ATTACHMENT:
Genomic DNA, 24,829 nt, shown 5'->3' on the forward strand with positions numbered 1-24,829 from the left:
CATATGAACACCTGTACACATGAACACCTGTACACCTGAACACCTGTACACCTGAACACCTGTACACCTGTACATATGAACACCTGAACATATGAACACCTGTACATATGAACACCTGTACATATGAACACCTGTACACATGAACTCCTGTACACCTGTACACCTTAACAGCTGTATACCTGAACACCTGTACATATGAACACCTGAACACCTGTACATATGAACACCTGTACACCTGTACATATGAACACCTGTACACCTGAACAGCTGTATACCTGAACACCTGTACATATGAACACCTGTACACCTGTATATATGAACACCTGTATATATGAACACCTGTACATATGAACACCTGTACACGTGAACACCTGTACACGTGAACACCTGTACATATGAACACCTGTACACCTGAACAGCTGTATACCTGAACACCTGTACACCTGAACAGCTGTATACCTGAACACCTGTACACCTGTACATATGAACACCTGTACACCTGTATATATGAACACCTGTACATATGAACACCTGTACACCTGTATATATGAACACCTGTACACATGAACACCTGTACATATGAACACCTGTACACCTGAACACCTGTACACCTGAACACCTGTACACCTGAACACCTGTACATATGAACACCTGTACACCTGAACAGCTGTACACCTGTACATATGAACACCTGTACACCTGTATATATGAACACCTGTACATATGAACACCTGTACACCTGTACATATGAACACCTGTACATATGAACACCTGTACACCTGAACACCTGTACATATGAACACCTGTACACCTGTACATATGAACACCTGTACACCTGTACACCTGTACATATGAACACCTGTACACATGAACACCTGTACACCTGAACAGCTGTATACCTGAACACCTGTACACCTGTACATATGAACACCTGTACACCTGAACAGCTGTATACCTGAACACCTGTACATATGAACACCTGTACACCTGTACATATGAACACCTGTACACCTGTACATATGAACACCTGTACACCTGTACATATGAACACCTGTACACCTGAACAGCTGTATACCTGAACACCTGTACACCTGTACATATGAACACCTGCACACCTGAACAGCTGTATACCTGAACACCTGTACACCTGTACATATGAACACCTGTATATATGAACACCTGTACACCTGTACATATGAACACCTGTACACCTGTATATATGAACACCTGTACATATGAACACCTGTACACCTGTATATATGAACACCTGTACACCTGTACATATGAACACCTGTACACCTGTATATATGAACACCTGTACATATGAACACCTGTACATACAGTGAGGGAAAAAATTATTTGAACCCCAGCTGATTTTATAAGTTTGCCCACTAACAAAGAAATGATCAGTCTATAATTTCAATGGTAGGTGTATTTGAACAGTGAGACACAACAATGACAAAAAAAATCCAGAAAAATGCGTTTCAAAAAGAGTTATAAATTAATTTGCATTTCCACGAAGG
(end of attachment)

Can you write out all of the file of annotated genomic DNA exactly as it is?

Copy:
Genomic DNA, 24,829 nt, shown 5'->3' on the forward strand with positions numbered 1-24,829 from the left:
CATATGAACACCTGTACACATGAACACCTGTACACCTGAACACCTGTACACCTGAACACCTGTACACCTGTACATATGAACACCTGAACATATGAACACCTGTACATATGAACACCTGTACATATGAACACCTGTACACATGAACTCCTGTACACCTGTACACCTTAACAGCTGTATACCTGAACACCTGTACATATGAACACCTGAACACCTGTACATATGAACACCTGTACACCTGTACATATGAACACCTGTACACCTGAACAGCTGTATACCTGAACACCTGTACATATGAACACCTGTACACCTGTATATATGAACACCTGTATATATGAACACCTGTACATATGAACACCTGTACACGTGAACACCTGTACACGTGAACACCTGTACATATGAACACCTGTACACCTGAACAGCTGTATACCTGAACACCTGTACACCTGAACAGCTGTATACCTGAACACCTGTACACCTGTACATATGAACACCTGTACACCTGTATATATGAACACCTGTACATATGAACACCTGTACACCTGTATATATGAACACCTGTACACATGAACACCTGTACATATGAACACCTGTACACCTGAACACCTGTACACCTGAACACCTGTACACCTGAACACCTGTACATATGAACACCTGTACACCTGAACAGCTGTACACCTGTACATATGAACACCTGTACACCTGTATATATGAACACCTGTACATATGAACACCTGTACACCTGTACATATGAACACCTGTACATATGAACACCTGTACACCTGAACACCTGTACATATGAACACCTGTACACCTGTACATATGAACACCTGTACACCTGTACACCTGTACATATGAACACCTGTACACATGAACACCTGTACACCTGAACAGCTGTATACCTGAACACCTGTACACCTGTACATATGAACACCTGTACACCTGAACAGCTGTATACCTGAACACCTGTACATATGAACACCTGTACACCTGTACATATGAACACCTGTACACCTGTACATATGAACACCTGTACACCTGTACATATGAACACCTGTACACCTGAACAGCTGTATACCTGAACACCTGTACACCTGTACATATGAACACCTGCACACCTGAACAGCTGTATACCTGAACACCTGTACACCTGTACATATGAACACCTGTATATATGAACACCTGTACACCTGTACATATGAACACCTGTACACCTGTATATATGAACACCTGTACATATGAACACCTGTACACCTGTATATATGAACACCTGTACACCTGTACATATGAACACCTGTACACCTGTATATATGAACACCTGTACATATGAACACCTGTACATACAGTGAGGGAAAAAATTATTTGAACCCCAGCTGATTTTATAAGTTTGCCCACTAACAAAGAAATGATCAGTCTATAATTTCAATGGTAGGTGTATTTGAACAGTGAGACACAACAATGACAAAAAAAATCCAGAAAAATGCGTTTCAAAAAGAGTTATAAATTAATTTGCATTTCCACGAAGG